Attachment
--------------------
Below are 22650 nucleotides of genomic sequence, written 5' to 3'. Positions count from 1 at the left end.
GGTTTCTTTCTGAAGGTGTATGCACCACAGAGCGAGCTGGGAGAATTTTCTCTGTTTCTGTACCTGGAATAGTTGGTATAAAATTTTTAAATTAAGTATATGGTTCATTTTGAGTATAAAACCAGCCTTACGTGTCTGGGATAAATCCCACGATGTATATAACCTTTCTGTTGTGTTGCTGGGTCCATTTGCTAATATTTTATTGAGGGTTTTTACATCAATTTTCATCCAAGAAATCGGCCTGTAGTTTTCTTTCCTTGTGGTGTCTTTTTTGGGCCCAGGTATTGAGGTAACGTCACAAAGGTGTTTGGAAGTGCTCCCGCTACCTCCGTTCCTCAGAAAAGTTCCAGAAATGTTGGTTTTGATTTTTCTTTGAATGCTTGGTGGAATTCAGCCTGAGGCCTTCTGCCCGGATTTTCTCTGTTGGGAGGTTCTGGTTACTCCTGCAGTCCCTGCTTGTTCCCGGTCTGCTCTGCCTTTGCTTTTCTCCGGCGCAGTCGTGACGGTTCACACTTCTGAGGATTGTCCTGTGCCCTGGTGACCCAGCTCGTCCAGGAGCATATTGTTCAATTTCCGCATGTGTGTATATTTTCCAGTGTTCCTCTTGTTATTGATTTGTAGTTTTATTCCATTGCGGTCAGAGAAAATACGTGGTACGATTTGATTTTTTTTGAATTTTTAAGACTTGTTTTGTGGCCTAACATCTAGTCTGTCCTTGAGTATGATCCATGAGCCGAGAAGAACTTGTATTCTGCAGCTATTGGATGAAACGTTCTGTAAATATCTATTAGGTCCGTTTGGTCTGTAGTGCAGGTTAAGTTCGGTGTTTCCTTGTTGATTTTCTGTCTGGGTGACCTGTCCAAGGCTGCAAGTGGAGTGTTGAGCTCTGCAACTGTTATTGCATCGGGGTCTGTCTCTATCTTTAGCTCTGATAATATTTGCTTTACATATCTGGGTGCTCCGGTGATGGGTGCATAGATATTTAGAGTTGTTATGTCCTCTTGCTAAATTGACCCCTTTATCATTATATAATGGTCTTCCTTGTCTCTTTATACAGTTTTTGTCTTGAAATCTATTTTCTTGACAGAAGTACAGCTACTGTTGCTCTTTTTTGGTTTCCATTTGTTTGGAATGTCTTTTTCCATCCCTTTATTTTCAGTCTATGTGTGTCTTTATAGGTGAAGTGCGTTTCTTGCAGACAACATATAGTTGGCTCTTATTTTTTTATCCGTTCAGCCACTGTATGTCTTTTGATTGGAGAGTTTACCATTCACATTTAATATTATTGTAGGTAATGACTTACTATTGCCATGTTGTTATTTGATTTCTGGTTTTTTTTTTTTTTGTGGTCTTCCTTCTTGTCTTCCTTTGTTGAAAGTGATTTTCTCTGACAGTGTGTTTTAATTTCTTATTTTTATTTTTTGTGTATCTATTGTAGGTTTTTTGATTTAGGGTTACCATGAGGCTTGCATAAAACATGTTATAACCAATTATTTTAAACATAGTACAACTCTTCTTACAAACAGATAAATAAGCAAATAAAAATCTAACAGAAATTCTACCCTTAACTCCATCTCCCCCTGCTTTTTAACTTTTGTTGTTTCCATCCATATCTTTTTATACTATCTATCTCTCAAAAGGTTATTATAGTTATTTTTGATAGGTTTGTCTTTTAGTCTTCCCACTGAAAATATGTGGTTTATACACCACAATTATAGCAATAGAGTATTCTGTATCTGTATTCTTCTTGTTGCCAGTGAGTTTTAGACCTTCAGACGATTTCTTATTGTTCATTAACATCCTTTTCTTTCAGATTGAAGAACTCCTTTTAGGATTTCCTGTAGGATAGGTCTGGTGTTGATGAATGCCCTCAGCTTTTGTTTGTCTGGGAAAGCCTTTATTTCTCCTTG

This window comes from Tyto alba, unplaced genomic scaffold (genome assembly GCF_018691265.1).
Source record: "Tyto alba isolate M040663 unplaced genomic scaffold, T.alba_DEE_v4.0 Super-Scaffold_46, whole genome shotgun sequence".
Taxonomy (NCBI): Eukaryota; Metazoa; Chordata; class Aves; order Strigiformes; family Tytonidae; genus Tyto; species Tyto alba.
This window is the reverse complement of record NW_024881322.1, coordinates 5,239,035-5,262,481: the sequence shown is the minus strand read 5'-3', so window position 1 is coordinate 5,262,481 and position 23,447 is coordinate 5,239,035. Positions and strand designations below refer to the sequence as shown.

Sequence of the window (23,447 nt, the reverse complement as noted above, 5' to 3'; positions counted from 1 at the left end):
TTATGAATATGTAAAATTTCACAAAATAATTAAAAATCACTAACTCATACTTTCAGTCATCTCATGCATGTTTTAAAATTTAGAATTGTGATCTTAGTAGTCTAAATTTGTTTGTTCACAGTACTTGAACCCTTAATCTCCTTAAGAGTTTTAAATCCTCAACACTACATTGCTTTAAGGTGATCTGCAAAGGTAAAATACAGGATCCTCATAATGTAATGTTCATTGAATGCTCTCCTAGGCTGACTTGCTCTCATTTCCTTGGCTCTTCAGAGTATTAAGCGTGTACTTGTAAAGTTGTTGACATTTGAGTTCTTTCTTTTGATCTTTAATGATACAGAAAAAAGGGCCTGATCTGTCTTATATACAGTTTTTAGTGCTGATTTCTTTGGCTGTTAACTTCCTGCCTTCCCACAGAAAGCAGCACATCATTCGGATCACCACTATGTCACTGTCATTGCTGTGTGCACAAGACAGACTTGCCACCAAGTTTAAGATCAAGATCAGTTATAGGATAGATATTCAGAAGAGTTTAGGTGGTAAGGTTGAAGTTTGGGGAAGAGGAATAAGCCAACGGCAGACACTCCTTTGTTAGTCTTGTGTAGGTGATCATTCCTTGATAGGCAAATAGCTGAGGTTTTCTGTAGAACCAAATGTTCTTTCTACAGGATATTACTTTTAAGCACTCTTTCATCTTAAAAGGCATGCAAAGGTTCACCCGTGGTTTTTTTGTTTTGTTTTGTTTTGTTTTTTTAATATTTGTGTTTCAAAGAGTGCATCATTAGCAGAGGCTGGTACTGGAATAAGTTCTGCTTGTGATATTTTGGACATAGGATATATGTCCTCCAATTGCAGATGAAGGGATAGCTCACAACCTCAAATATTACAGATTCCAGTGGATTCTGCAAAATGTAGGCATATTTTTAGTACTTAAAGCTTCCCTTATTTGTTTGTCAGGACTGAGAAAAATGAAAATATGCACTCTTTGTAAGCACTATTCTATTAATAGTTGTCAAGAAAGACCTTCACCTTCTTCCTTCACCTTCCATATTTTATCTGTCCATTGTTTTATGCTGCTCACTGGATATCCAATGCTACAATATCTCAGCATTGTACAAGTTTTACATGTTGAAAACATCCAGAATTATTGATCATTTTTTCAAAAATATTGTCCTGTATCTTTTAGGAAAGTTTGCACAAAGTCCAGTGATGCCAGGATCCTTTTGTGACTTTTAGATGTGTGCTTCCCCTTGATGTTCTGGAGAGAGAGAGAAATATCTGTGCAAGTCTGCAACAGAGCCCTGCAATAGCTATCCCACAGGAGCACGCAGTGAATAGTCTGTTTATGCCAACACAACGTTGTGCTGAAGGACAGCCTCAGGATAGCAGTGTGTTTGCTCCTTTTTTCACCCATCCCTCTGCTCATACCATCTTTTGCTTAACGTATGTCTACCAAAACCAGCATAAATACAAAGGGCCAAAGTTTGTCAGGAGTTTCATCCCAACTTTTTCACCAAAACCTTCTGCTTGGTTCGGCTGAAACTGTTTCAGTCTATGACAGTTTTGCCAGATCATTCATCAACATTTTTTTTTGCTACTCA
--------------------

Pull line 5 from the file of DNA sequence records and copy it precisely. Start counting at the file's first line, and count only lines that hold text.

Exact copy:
Taxonomy (NCBI): Eukaryota; Metazoa; Chordata; class Aves; order Strigiformes; family Tytonidae; genus Tyto; species Tyto alba.